Mama doesn’t completely dominate Mama’s Bank Account, even though she’s the title character. Being the narrator, Kathryn’s role is also pretty substantial. She and Christine went to Windford, a snooty girls’ school after the family moved back to San Francisco, and the teachers weren’t thrilled when they found out the Hansen girls were Norwegian. As far as they were concerned, Norwegians and Swedes were one and the same. Uncle Chris didn’t see it that way–in his view, Swedes were Norwegians with their brains knocked out. All that aside, the girls were on the fringe until one day when the school held a tea for a distinguished visitor, and Mama showed up as well bearing meatballs. The book details a little of Kathryn’s struggle to be a writer, and her after-school job at the drugstore, where the candy got just a little too tempting. On a random note, I also really enjoyed the part when one of the aunts makes Papa’s favorite fancy pressed cookies, and I had to laugh because I knew exactly what they were: sandbakkels. My mother-in-law makes these at Christmastime, and if you ever get a chance to try them, go for it. Yum.
Mama’s Bank Account was published in 1943, and people immediately took to it. In fact, the book was so popular that it was modified into every media format of the time. The rendering most of today’s audiences are familiar with is the film, but the book spawned a stage play just before that. There was also a Lux Radio Theatre adaptation and a Cavalcade of America episode, “Citizen Mama”, not to mention a long-running TV show, Mama. For a public steeped in the Second World War and its aftermath, Kathryn Forbes’s quiet, pretty stories of the Hansen family must have been like a tonic.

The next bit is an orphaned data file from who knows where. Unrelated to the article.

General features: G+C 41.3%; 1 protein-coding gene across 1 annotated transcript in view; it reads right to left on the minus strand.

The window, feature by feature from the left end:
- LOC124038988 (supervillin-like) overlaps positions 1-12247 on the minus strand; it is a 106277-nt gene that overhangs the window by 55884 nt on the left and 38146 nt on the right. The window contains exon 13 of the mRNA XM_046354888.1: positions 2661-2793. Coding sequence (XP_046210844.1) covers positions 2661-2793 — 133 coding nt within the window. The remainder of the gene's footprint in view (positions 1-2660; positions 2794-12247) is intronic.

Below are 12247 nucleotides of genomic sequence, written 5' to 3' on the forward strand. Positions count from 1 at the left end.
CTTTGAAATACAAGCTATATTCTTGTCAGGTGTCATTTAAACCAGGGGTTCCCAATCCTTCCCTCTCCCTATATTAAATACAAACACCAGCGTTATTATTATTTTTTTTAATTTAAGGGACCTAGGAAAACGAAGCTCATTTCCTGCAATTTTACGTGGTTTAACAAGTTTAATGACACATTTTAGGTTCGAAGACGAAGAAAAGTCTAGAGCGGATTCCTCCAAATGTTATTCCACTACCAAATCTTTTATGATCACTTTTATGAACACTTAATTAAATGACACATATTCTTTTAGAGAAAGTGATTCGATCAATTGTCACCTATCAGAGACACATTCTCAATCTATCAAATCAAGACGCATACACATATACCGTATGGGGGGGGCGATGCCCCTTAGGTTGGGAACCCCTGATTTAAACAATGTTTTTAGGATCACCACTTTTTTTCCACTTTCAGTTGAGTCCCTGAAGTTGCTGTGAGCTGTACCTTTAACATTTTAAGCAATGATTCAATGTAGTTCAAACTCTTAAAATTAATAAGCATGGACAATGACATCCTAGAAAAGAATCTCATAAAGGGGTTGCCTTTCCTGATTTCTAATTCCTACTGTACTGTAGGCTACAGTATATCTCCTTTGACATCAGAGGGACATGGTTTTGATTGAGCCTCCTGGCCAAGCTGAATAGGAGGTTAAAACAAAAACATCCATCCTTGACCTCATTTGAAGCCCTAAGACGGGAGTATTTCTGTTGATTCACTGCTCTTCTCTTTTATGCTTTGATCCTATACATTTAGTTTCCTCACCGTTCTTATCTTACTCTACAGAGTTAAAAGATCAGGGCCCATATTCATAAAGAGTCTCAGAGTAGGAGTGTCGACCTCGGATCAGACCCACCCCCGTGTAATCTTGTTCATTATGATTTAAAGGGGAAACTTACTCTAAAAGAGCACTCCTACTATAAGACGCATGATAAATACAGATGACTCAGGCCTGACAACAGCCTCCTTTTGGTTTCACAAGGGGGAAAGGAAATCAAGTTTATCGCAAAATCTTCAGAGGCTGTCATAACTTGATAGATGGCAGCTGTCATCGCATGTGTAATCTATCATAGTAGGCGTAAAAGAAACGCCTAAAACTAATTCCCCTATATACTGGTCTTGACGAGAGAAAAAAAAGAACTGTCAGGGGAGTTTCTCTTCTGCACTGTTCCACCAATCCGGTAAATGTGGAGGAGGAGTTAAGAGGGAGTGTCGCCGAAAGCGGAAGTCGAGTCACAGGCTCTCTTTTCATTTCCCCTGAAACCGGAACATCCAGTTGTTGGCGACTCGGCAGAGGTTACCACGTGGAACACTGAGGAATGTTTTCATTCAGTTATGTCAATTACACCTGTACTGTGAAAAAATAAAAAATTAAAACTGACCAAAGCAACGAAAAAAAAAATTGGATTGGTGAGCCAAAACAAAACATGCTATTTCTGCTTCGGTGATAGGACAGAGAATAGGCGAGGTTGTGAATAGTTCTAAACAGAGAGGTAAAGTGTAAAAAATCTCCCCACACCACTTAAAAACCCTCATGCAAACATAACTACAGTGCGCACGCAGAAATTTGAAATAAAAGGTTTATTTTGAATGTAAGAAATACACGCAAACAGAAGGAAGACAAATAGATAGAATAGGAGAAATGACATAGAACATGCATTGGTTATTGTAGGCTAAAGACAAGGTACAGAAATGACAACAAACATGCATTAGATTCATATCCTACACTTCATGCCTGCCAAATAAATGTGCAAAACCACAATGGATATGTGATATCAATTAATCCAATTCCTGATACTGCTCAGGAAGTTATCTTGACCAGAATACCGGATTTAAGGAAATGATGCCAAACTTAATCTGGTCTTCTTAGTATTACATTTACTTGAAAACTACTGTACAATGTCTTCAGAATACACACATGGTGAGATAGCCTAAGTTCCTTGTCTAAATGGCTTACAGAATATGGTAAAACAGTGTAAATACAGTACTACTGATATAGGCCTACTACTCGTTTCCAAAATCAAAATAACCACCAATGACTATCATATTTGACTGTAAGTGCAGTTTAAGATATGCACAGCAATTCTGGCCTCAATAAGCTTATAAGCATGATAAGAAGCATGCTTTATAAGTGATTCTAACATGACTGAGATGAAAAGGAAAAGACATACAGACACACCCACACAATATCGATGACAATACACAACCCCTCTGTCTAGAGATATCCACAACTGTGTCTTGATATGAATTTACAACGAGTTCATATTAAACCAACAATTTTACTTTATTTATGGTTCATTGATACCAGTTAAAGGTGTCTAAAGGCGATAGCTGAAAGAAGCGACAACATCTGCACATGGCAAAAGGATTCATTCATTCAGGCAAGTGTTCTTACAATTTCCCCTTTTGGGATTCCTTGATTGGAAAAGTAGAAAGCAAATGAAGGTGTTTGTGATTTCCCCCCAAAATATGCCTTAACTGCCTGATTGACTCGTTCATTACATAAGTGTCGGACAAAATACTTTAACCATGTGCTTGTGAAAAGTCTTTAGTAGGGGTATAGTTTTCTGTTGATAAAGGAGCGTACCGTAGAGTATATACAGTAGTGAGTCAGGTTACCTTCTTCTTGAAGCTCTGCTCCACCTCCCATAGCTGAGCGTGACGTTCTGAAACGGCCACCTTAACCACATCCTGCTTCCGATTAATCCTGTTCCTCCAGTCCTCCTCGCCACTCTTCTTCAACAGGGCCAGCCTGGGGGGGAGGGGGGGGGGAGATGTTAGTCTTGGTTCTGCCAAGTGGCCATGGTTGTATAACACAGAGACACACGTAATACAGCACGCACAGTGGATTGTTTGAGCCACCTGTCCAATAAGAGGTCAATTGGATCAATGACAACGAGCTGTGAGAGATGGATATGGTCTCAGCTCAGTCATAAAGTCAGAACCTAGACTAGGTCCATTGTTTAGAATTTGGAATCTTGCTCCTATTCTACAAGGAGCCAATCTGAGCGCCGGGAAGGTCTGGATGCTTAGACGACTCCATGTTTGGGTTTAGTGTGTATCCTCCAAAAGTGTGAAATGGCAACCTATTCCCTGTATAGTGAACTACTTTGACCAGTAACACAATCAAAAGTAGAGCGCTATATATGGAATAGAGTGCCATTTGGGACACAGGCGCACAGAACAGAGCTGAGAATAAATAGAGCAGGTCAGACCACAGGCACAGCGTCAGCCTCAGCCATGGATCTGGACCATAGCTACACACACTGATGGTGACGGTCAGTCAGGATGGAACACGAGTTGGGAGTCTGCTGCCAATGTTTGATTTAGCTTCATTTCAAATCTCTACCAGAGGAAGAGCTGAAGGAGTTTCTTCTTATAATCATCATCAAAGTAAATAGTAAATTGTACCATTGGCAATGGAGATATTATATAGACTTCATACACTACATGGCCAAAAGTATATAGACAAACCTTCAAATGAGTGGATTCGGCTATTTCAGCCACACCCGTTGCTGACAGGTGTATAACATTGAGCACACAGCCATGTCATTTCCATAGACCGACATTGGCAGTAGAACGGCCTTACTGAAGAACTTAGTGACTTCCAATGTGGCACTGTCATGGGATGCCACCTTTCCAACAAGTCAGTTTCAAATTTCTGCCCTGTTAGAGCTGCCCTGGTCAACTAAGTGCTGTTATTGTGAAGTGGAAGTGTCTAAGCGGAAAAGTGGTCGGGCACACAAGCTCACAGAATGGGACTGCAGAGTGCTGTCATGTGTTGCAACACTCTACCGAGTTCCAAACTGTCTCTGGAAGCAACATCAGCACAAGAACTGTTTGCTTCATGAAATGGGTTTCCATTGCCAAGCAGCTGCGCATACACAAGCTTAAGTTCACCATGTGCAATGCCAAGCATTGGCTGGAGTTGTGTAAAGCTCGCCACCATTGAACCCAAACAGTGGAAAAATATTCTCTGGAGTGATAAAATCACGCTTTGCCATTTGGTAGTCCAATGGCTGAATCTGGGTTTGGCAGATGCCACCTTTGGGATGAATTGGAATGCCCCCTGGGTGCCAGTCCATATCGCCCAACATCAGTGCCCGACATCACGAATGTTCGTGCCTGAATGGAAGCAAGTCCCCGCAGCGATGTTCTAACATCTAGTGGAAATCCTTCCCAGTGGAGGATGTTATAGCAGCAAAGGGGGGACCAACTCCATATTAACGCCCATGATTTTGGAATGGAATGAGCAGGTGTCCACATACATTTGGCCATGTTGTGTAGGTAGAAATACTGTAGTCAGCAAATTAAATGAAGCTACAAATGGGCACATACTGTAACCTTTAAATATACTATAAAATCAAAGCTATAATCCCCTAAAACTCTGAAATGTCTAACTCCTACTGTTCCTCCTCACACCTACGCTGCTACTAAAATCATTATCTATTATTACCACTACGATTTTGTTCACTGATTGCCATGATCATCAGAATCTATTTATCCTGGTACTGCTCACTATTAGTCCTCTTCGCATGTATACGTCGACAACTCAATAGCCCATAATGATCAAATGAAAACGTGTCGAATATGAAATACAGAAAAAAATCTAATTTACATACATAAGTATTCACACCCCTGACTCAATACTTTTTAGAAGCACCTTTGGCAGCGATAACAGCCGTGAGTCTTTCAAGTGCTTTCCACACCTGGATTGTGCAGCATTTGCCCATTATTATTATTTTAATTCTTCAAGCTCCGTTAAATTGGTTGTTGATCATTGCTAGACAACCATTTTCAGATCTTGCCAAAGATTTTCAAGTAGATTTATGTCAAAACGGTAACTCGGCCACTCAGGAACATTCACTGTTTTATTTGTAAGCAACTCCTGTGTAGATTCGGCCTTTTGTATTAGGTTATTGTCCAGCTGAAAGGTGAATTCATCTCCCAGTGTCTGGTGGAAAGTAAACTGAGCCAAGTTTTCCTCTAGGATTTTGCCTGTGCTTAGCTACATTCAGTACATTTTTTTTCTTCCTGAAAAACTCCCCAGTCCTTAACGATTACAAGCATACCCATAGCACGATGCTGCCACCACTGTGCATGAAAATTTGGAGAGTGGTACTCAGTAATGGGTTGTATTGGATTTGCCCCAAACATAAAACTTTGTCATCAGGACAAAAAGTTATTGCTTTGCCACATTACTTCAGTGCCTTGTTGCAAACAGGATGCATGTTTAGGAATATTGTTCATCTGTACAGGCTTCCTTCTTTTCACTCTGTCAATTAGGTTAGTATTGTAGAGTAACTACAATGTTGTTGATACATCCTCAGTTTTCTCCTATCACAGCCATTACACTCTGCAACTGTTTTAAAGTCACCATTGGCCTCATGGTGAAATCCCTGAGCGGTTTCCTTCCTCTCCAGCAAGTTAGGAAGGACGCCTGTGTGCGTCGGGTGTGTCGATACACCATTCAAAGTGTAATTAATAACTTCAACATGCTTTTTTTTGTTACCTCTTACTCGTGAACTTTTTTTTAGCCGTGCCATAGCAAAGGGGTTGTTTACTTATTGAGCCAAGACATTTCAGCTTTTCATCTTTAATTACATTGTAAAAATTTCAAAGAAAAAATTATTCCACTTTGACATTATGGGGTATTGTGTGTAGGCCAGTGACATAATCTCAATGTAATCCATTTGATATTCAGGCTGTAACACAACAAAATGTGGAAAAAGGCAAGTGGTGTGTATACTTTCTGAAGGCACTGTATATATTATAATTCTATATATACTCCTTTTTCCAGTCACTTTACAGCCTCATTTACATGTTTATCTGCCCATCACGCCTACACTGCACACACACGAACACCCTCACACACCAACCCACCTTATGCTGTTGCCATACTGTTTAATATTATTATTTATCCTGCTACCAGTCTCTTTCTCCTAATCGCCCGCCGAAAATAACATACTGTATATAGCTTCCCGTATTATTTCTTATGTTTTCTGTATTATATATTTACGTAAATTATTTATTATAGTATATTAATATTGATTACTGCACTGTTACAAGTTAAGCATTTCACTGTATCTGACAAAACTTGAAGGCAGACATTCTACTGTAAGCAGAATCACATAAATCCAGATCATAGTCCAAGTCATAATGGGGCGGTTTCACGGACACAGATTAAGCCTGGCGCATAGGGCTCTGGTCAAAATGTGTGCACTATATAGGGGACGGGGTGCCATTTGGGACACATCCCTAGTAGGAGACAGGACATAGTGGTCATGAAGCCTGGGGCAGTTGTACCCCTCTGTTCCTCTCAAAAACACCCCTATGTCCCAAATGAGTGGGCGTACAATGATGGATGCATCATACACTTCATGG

At the risk of seeming preachy (and I won’t get too specific), contemporary culture has gone downhill fast. There’s plenty of vulgarity, jadedness, and identity is fluid in certain circles. It’s one of the saddest things ever. People who don’t know who they are have nothing to live for, or they live for the moment and nothing beyond. This type of thinking is almost like an opioid, and just as dangerous, since a society with this mindset invariably marginalizes beauty and substance. When these qualities are found, those who are aware treasure them like cultured pearls. It’s one of the reasons I love museum work and why I’m determined to help my son be aware of the lessons learned by our family and what his heritage is. History is an amazing portrait of human nature. What’s more, I believe true identity is found in knowing Jesus Christ, and this is very much a part of my family’s heritage as well.
As Nora Ephron once wrote, “What do they call it when everything intersects?” Only in this case, the answer isn’t the Bermuda Triangle. There may be a lot that’s wrong with our current society, but books like Mama’s Bank Account are wonderful reminders of what can be made right. I’m looking forward to reading this book with my son, and it may be tough to wait until we get to the twentieth-century part of our study.
Buy this book on Amazon.